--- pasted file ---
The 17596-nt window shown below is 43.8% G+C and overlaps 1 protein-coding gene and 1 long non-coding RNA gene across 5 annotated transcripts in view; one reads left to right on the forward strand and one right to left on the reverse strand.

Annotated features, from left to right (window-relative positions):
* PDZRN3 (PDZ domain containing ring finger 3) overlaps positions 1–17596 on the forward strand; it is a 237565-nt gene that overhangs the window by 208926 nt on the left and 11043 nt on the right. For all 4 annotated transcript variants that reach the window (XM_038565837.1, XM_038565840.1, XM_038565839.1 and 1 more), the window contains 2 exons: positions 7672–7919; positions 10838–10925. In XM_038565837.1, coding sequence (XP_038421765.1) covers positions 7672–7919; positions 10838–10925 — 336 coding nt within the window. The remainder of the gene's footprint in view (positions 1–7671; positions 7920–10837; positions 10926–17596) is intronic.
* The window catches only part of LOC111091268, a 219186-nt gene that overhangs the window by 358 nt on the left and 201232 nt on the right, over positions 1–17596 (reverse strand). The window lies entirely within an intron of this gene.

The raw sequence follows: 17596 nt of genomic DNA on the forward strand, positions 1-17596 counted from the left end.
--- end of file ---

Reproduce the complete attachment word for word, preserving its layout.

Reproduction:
The 17596-nt window shown below is 43.8% G+C and overlaps 1 protein-coding gene and 1 long non-coding RNA gene across 5 annotated transcripts in view; one reads left to right on the forward strand and one right to left on the reverse strand.

Annotated features, from left to right (window-relative positions):
* PDZRN3 (PDZ domain containing ring finger 3) overlaps positions 1–17596 on the forward strand; it is a 237565-nt gene that overhangs the window by 208926 nt on the left and 11043 nt on the right. For all 4 annotated transcript variants that reach the window (XM_038565837.1, XM_038565840.1, XM_038565839.1 and 1 more), the window contains 2 exons: positions 7672–7919; positions 10838–10925. In XM_038565837.1, coding sequence (XP_038421765.1) covers positions 7672–7919; positions 10838–10925 — 336 coding nt within the window. The remainder of the gene's footprint in view (positions 1–7671; positions 7920–10837; positions 10926–17596) is intronic.
* The window catches only part of LOC111091268, a 219186-nt gene that overhangs the window by 358 nt on the left and 201232 nt on the right, over positions 1–17596 (reverse strand). The window lies entirely within an intron of this gene.

The raw sequence follows: 17596 nt of genomic DNA on the forward strand, positions 1-17596 counted from the left end.